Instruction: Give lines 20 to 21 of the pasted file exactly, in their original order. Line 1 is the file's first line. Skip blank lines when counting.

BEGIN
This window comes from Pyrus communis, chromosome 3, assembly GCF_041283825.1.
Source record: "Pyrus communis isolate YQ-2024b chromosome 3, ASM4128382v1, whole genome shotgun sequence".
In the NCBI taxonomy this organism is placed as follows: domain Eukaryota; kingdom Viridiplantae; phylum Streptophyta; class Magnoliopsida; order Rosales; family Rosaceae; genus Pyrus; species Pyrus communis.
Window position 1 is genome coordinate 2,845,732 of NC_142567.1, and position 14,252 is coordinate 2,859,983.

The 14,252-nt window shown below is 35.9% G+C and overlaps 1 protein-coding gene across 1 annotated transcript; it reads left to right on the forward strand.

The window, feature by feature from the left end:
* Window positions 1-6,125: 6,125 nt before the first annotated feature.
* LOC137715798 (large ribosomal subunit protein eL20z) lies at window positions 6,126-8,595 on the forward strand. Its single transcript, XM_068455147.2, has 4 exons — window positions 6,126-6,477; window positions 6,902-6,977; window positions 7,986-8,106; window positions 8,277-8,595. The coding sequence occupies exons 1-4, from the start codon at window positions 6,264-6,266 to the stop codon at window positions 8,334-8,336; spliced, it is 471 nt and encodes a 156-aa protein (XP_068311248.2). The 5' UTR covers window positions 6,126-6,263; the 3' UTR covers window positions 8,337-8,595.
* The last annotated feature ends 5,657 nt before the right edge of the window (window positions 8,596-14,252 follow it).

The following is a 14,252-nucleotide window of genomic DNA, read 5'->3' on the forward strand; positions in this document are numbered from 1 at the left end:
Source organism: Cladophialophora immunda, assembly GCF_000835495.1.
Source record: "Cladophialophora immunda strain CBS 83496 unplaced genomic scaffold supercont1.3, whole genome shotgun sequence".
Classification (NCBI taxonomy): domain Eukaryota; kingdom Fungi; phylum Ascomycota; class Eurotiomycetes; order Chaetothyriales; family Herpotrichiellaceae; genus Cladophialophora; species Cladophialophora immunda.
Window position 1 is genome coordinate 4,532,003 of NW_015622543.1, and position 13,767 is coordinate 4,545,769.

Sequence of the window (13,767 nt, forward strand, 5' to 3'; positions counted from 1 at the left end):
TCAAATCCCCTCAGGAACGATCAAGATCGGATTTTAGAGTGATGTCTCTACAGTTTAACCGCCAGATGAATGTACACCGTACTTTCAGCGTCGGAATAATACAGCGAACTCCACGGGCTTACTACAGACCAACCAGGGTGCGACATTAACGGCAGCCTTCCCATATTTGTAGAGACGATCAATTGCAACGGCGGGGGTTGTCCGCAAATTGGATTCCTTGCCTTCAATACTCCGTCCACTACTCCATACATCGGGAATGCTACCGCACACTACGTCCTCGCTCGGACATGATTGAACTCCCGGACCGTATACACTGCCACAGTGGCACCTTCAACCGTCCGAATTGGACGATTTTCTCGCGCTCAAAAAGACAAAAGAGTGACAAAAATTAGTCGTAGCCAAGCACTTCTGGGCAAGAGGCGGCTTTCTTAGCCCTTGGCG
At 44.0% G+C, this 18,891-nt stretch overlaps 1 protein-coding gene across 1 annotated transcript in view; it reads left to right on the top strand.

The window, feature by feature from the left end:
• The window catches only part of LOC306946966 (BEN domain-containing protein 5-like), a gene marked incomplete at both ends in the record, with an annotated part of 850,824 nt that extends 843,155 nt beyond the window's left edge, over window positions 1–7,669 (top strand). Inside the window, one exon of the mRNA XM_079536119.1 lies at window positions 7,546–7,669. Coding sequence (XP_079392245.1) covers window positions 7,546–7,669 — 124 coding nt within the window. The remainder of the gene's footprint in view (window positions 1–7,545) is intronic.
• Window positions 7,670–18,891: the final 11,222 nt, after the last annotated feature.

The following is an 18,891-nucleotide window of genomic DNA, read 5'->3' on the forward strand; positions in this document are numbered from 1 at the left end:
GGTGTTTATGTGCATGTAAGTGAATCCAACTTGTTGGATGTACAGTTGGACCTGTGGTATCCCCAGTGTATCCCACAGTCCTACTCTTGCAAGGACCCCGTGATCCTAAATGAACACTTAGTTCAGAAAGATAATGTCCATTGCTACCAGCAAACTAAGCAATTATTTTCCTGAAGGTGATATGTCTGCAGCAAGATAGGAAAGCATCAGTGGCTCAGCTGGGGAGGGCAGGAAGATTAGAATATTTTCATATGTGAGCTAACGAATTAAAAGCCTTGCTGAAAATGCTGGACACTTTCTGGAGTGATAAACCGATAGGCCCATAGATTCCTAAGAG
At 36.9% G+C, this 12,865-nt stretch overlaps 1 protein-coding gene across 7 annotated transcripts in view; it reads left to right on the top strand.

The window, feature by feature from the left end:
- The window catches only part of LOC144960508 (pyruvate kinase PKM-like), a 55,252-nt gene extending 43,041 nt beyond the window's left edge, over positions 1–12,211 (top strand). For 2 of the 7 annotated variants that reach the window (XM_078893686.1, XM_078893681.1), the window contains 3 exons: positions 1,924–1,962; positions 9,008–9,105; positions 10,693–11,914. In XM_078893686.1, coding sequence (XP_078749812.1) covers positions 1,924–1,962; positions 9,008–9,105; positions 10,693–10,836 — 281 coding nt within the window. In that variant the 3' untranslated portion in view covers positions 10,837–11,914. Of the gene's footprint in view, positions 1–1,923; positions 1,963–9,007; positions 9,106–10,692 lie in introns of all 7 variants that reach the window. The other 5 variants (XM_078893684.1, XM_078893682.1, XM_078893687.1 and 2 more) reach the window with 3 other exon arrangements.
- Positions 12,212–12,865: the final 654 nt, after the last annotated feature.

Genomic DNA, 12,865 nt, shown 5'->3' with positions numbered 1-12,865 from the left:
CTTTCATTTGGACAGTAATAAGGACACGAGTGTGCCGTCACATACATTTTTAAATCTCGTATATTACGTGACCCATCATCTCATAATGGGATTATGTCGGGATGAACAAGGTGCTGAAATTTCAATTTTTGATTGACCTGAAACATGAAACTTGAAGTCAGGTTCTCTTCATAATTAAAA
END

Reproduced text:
• Window positions 7,670–18,891: the final 11,222 nt, after the last annotated feature.

The following is an 18,891-nucleotide window of genomic DNA, read 5'->3' on the forward strand; positions in this document are numbered from 1 at the left end: